One of the first self-portraits to do precisely this is Antonello da Messina's in the National Gallery. This painter, who died in 1479 and was the first southern painter to use oil paint, had an extraordinary Sicilian clarity and compassion - such as one finds later in artists like Verga, Pirandello or Lampedusa. In the self-portrait, he looks at himself as if looking at his own judge. There is not a trace of dissimilation.

In most of the self-portraits which were to follow, play-acting or dissimilation was endemic. And there is a phenomenological reason for this. A painter can draw his left-hand as if it belonged to somebody else. Using two mirrors he can draw his own profile as if observing a stranger. But when he looks straight into a mirror, he is caught in a double-bind: his reaction to the face he is seeing changes that face. Or, to put it another way, that face can offer itself something it likes or loves. The face arranges itself. Caravaggio's painting of Narcissus is a perfect demonstration.

It is the same for all of us. We play-act when we look in the bathroom mirror, we instantly make an adjustment to our expression and our face. Quite apart from the reversal of the left and right, nobody else ever sees us as we see ourselves above the wash-basin. And this dissimilation is spontaneous and uncalculated. It's as old as the invention of the mirror.

Throughout the history of self-portraits a similar "look" occurs again and again. If the face is not hidden in a group, one can recognise a self- portrait a mile off, because of its particular kind of theatricality. We watch Durer playing Christ, Gauguin playing the outcast. Delacroix the dandy; young Rembrandt the successful Amsterdam trader. We can be moved as by overhearing a confession, or amused as by a boast.

Yet before most self-portraits, because of the exclusive complicity existing between the eye observing and the returned gaze, we have a sense of something opaque, a sense of watching the drama of a double-bind that excludes us.

True, there are exceptions: self-portraits that do look at us: a Chardin; a Tintoretto (in the Victoria & Albert museum;) a copy of a Frans Hals self-portrait when he was bankrupt; Turner as a young man; the elderly Goya as an exile in Bordeaux. Nevertheless, they are few and far between. And so how is it that during the last 10 years of his life Rembrandt painted nearly 20 portraits that address us directly?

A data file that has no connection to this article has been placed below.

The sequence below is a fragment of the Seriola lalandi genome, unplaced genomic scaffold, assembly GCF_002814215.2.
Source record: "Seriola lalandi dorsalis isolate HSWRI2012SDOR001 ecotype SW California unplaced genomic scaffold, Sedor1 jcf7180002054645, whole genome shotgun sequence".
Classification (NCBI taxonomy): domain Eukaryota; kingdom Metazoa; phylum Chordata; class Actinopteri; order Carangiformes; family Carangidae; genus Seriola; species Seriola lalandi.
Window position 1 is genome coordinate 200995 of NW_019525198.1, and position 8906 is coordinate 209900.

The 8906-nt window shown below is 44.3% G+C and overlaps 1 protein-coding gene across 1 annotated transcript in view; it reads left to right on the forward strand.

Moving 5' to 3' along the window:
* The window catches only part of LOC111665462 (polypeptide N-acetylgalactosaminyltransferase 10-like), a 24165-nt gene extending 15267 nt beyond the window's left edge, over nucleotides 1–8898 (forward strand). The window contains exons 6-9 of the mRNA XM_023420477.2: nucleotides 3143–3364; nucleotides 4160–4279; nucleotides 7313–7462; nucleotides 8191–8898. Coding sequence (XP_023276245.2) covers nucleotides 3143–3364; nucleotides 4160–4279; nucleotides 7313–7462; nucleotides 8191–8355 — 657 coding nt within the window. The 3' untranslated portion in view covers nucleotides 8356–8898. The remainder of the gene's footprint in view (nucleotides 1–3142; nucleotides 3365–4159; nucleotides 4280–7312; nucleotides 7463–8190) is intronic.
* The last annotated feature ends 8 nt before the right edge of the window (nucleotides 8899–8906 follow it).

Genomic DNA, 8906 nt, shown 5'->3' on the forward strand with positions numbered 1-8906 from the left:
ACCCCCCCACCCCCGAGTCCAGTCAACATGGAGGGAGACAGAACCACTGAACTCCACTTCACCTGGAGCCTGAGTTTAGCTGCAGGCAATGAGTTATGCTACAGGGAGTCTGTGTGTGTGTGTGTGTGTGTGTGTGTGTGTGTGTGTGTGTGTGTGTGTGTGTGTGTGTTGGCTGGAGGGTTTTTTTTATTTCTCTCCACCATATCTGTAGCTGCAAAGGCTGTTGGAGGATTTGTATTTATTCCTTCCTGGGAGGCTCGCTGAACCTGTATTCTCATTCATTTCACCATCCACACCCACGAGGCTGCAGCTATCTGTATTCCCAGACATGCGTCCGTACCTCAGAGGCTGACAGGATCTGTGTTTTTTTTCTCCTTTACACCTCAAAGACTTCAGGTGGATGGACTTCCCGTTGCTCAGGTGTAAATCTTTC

When you're trying to make a portrait of somebody else, you look very hard at them, searching to find what is there, trying to trace what has happened to the face. The result (sometimes) may be a kind of likeness, but usually it is a dead one, because the presence of the sitter and the tight focus of observation have inhibited your response. The sitter leaves. And it can then happen that you begin again, referring not any more to a face in front of you, but to the recollected face which is now inside you. You no longer peer; you shut your eyes. You begin to make a portrait of what the sitter has been left behind in your head. And now there is a chance that it will be alive.

Is it possible that Rembrandt did something similar with himself? I believe he used a mirror only at the beginning of each canvas. Then he put a cloth over it, and worked and reworked the canvas until the painting began to correspond to an image of himself which had been left behind after a lifetime. This image was not generalised, it was very specific. Each time he made a portrait he chose what to wear. Each time, he was highly aware of how his face, his stance, his appearance, had changed. He studied the damage unflinchingly.

Yet, at a certain moment, he covered the mirror so that he no longer had to adjust his gaze to his gaze, and then he continued to paint only from what had been left behind inside him. Freed from the double-bind, he was sustained by a vague hope, an intuition, that later it would be others who would look at him with a compassion that he could not allow himself.